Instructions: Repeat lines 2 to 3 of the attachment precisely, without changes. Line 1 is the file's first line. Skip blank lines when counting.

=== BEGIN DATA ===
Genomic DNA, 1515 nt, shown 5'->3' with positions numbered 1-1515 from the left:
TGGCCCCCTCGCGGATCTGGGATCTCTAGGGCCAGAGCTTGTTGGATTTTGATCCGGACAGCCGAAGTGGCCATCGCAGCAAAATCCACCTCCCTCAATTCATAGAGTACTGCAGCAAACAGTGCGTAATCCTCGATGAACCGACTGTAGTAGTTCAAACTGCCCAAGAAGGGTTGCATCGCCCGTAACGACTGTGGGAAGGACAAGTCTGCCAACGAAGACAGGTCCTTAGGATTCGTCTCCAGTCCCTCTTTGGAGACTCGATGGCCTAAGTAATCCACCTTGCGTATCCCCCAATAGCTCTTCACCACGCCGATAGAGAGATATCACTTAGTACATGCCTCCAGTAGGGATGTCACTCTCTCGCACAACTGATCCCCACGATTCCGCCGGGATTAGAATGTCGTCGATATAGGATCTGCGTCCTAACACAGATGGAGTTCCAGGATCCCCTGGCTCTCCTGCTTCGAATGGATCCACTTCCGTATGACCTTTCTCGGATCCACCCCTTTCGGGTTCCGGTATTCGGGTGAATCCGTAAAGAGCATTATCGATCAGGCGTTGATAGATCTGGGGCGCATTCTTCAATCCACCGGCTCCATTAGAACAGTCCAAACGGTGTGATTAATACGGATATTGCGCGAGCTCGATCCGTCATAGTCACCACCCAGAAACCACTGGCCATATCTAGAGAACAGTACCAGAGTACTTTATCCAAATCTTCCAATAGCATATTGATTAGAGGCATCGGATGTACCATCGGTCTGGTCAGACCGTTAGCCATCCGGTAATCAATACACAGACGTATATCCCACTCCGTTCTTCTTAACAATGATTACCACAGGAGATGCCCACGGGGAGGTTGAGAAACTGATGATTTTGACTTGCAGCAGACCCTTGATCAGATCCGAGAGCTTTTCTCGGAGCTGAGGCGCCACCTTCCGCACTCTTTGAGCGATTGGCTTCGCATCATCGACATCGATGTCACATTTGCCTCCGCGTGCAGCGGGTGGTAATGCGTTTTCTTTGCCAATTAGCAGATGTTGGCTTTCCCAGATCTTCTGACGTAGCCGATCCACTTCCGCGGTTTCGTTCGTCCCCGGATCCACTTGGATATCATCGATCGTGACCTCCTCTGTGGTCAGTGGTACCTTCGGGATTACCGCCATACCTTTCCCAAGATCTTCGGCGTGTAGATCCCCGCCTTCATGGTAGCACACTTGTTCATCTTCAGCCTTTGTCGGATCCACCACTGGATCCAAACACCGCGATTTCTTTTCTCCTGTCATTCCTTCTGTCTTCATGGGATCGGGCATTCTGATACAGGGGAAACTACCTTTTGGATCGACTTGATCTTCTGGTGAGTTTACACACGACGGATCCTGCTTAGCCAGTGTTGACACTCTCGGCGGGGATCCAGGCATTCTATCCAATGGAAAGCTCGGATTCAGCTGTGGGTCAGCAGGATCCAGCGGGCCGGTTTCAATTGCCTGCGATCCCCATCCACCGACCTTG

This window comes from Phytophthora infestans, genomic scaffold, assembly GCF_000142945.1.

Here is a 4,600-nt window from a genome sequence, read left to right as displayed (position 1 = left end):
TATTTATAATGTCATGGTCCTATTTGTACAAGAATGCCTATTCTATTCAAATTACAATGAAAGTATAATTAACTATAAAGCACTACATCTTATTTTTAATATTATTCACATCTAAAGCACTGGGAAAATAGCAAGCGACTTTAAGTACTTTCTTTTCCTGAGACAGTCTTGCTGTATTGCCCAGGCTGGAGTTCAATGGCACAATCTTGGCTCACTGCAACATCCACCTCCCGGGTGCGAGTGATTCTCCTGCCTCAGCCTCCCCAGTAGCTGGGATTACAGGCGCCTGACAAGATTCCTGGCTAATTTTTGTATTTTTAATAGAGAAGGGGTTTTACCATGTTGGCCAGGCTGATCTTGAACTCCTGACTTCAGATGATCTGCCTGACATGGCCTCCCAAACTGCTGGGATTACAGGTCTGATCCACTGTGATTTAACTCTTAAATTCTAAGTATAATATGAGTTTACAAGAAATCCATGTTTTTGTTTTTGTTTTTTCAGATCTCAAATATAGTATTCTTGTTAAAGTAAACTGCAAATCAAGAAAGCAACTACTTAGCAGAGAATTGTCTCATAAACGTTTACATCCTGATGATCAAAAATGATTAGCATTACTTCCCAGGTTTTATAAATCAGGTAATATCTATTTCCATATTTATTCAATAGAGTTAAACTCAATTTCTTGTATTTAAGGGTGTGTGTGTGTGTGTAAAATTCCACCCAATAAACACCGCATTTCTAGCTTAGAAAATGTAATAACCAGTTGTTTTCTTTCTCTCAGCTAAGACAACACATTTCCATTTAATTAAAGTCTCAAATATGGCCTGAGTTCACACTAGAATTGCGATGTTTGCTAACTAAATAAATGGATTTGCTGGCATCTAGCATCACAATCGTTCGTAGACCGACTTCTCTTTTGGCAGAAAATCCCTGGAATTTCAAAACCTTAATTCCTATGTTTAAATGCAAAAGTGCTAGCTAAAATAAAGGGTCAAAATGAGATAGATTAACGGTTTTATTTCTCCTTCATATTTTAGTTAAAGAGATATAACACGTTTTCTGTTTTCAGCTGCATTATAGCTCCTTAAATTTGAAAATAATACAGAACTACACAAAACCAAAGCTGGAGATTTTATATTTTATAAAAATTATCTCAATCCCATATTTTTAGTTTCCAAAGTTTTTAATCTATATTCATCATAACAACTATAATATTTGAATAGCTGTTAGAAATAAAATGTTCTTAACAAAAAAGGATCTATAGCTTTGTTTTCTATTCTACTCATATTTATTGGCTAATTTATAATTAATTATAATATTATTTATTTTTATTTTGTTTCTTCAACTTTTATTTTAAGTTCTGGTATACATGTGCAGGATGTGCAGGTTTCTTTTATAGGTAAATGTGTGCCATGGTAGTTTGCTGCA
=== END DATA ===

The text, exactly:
TGGCCCCCTCGCGGATCTGGGATCTCTAGGGCCAGAGCTTGTTGGATTTTGATCCGGACAGCCGAAGTGGCCATCGCAGCAAAATCCACCTCCCTCAATTCATAGAGTACTGCAGCAAACAGTGCGTAATCCTCGATGAACCGACTGTAGTAGTTCAAACTGCCCAAGAAGGGTTGCATCGCCCGTAACGACTGTGGGAAGGACAAGTCTGCCAACGAAGACAGGTCCTTAGGATTCGTCTCCAGTCCCTCTTTGGAGACTCGATGGCCTAAGTAATCCACCTTGCGTATCCCCCAATAGCTCTTCACCACGCCGATAGAGAGATATCACTTAGTACATGCCTCCAGTAGGGATGTCACTCTCTCGCACAACTGATCCCCACGATTCCGCCGGGATTAGAATGTCGTCGATATAGGATCTGCGTCCTAACACAGATGGAGTTCCAGGATCCCCTGGCTCTCCTGCTTCGAATGGATCCACTTCCGTATGACCTTTCTCGGATCCACCCCTTTCGGGTTCCGGTATTCGGGTGAATCCGTAAAGAGCATTATCGATCAGGCGTTGATAGATCTGGGGCGCATTCTTCAATCCACCGGCTCCATTAGAACAGTCCAAACGGTGTGATTAATACGGATATTGCGCGAGCTCGATCCGTCATAGTCACCACCCAGAAACCACTGGCCATATCTAGAGAACAGTACCAGAGTACTTTATCCAAATCTTCCAATAGCATATTGATTAGAGGCATCGGATGTACCATCGGTCTGGTCAGACCGTTAGCCATCCGGTAATCAATACACAGACGTATATCCCACTCCGTTCTTCTTAACAATGATTACCACAGGAGATGCCCACGGGGAGGTTGAGAAACTGATGATTTTGACTTGCAGCAGACCCTTGATCAGATCCGAGAGCTTTTCTCGGAGCTGAGGCGCCACCTTCCGCACTCTTTGAGCGATTGGCTTCGCATCATCGACATCGATGTCACATTTGCCTCCGCGTGCAGCGGGTGGTAATGCGTTTTCTTTGCCAATTAGCAGATGTTGGCTTTCCCAGATCTTCTGACGTAGCCGATCCACTTCCGCGGTTTCGTTCGTCCCCGGATCCACTTGGATATCATCGATCGTGACCTCCTCTGTGGTCAGTGGTACCTTCGGGATTACCGCCATACCTTTCCCAAGATCTTCGGCGTGTAGATCCCCGCCTTCATGGTAGCACACTTGTTCATCTTCAGCCTTTGTCGGATCCACCACTGGATCCAAACACCGCGATTTCTTTTCTCCTGTCATTCCTTCTGTCTTCATGGGATCGGGCATTCTGATACAGGGGAAACTACCTTTTGGATCGACTTGATCTTCTGGTGAGTTTACACACGACGGATCCTGCTTAGCCAGTGTTGACACTCTCGGCGGGGATCCAGGCATTCTATCCAATGGAAAGCTCGGATTCAGCTGTGGGTCAGCAGGATCCAGCGGGCCGGTTTCAATTGCCTGCGATCCCCATCCACCGACCTTG

This window comes from Phytophthora infestans, genomic scaffold, assembly GCF_000142945.1.